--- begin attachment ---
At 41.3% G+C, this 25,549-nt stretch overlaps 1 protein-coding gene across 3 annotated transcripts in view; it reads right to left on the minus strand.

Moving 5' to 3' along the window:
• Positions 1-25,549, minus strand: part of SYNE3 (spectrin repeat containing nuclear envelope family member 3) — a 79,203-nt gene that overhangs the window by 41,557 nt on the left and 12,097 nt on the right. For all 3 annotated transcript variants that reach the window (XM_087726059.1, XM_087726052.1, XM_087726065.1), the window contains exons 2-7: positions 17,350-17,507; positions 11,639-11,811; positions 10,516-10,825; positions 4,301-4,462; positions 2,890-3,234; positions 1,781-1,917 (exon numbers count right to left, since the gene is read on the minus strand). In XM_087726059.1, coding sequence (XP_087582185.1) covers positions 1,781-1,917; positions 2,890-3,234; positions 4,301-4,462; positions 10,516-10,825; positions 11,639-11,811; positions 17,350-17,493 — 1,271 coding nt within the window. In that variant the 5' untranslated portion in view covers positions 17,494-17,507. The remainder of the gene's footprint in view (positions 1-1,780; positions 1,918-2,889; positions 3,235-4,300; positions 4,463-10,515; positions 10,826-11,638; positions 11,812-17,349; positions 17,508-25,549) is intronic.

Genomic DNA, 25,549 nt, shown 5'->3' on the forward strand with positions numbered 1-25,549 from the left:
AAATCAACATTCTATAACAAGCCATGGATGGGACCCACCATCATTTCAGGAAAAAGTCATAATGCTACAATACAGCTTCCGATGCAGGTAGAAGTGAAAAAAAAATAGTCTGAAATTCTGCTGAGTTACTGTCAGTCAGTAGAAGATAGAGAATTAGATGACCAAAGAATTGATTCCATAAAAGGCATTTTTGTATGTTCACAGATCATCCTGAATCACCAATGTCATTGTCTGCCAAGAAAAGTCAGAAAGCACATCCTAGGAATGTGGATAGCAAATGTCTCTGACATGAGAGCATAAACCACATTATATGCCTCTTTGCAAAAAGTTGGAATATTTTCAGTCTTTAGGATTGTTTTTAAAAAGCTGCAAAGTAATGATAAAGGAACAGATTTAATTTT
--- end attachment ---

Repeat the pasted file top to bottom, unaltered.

At 41.3% G+C, this 25,549-nt stretch overlaps 1 protein-coding gene across 3 annotated transcripts in view; it reads right to left on the minus strand.

Moving 5' to 3' along the window:
• Positions 1-25,549, minus strand: part of SYNE3 (spectrin repeat containing nuclear envelope family member 3) — a 79,203-nt gene that overhangs the window by 41,557 nt on the left and 12,097 nt on the right. For all 3 annotated transcript variants that reach the window (XM_087726059.1, XM_087726052.1, XM_087726065.1), the window contains exons 2-7: positions 17,350-17,507; positions 11,639-11,811; positions 10,516-10,825; positions 4,301-4,462; positions 2,890-3,234; positions 1,781-1,917 (exon numbers count right to left, since the gene is read on the minus strand). In XM_087726059.1, coding sequence (XP_087582185.1) covers positions 1,781-1,917; positions 2,890-3,234; positions 4,301-4,462; positions 10,516-10,825; positions 11,639-11,811; positions 17,350-17,493 — 1,271 coding nt within the window. In that variant the 5' untranslated portion in view covers positions 17,494-17,507. The remainder of the gene's footprint in view (positions 1-1,780; positions 1,918-2,889; positions 3,235-4,300; positions 4,463-10,515; positions 10,826-11,638; positions 11,812-17,349; positions 17,508-25,549) is intronic.

Genomic DNA, 25,549 nt, shown 5'->3' on the forward strand with positions numbered 1-25,549 from the left:
AAATCAACATTCTATAACAAGCCATGGATGGGACCCACCATCATTTCAGGAAAAAGTCATAATGCTACAATACAGCTTCCGATGCAGGTAGAAGTGAAAAAAAAATAGTCTGAAATTCTGCTGAGTTACTGTCAGTCAGTAGAAGATAGAGAATTAGATGACCAAAGAATTGATTCCATAAAAGGCATTTTTGTATGTTCACAGATCATCCTGAATCACCAATGTCATTGTCTGCCAAGAAAAGTCAGAAAGCACATCCTAGGAATGTGGATAGCAAATGTCTCTGACATGAGAGCATAAACCACATTATATGCCTCTTTGCAAAAAGTTGGAATATTTTCAGTCTTTAGGATTGTTTTTAAAAAGCTGCAAAGTAATGATAAAGGAACAGATTTAATTTT